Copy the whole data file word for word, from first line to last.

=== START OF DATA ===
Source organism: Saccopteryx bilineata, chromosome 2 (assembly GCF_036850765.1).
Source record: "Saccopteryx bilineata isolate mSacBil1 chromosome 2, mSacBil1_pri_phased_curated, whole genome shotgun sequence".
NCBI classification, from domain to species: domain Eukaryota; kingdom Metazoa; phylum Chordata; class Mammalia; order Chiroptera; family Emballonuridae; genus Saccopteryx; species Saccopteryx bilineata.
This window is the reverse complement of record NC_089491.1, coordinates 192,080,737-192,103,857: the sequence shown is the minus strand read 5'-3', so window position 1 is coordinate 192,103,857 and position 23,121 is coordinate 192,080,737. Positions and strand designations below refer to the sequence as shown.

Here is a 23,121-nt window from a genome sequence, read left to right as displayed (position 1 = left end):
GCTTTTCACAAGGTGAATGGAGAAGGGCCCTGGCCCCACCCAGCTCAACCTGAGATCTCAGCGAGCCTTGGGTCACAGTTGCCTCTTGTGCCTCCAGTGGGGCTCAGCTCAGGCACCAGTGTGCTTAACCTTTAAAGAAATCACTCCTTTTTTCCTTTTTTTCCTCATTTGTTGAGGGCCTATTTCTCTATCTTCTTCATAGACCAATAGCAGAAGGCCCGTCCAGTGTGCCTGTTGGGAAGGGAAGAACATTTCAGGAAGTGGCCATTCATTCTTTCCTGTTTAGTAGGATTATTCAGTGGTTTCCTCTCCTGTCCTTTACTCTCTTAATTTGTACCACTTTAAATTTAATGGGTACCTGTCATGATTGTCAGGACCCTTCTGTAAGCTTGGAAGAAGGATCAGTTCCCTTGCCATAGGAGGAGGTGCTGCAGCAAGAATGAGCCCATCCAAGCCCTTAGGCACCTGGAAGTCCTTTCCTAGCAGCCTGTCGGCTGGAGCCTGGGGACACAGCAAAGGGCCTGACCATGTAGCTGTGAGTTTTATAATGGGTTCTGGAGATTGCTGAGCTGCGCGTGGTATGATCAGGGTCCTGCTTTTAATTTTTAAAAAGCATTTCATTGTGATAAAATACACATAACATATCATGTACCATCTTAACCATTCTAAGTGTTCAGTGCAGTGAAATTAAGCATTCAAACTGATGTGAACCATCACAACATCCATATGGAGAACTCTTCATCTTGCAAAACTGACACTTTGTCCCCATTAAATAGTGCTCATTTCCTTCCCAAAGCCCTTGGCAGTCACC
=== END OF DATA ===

Source organism: Saccopteryx bilineata, chromosome 2 (assembly GCF_036850765.1).
Source record: "Saccopteryx bilineata isolate mSacBil1 chromosome 2, mSacBil1_pri_phased_curated, whole genome shotgun sequence".
NCBI classification, from domain to species: domain Eukaryota; kingdom Metazoa; phylum Chordata; class Mammalia; order Chiroptera; family Emballonuridae; genus Saccopteryx; species Saccopteryx bilineata.
This window is the reverse complement of record NC_089491.1, coordinates 192,080,737-192,103,857: the sequence shown is the minus strand read 5'-3', so window position 1 is coordinate 192,103,857 and position 23,121 is coordinate 192,080,737. Positions and strand designations below refer to the sequence as shown.

Here is a 23,121-nt window from a genome sequence, read left to right as displayed (position 1 = left end):
GCTTTTCACAAGGTGAATGGAGAAGGGCCCTGGCCCCACCCAGCTCAACCTGAGATCTCAGCGAGCCTTGGGTCACAGTTGCCTCTTGTGCCTCCAGTGGGGCTCAGCTCAGGCACCAGTGTGCTTAACCTTTAAAGAAATCACTCCTTTTTTCCTTTTTTTCCTCATTTGTTGAGGGCCTATTTCTCTATCTTCTTCATAGACCAATAGCAGAAGGCCCGTCCAGTGTGCCTGTTGGGAAGGGAAGAACATTTCAGGAAGTGGCCATTCATTCTTTCCTGTTTAGTAGGATTATTCAGTGGTTTCCTCTCCTGTCCTTTACTCTCTTAATTTGTACCACTTTAAATTTAATGGGTACCTGTCATGATTGTCAGGACCCTTCTGTAAGCTTGGAAGAAGGATCAGTTCCCTTGCCATAGGAGGAGGTGCTGCAGCAAGAATGAGCCCATCCAAGCCCTTAGGCACCTGGAAGTCCTTTCCTAGCAGCCTGTCGGCTGGAGCCTGGGGACACAGCAAAGGGCCTGACCATGTAGCTGTGAGTTTTATAATGGGTTCTGGAGATTGCTGAGCTGCGCGTGGTATGATCAGGGTCCTGCTTTTAATTTTTAAAAAGCATTTCATTGTGATAAAATACACATAACATATCATGTACCATCTTAACCATTCTAAGTGTTCAGTGCAGTGAAATTAAGCATTCAAACTGATGTGAACCATCACAACATCCATATGGAGAACTCTTCATCTTGCAAAACTGACACTTTGTCCCCATTAAATAGTGCTCATTTCCTTCCCAAAGCCCTTGGCAGTCACC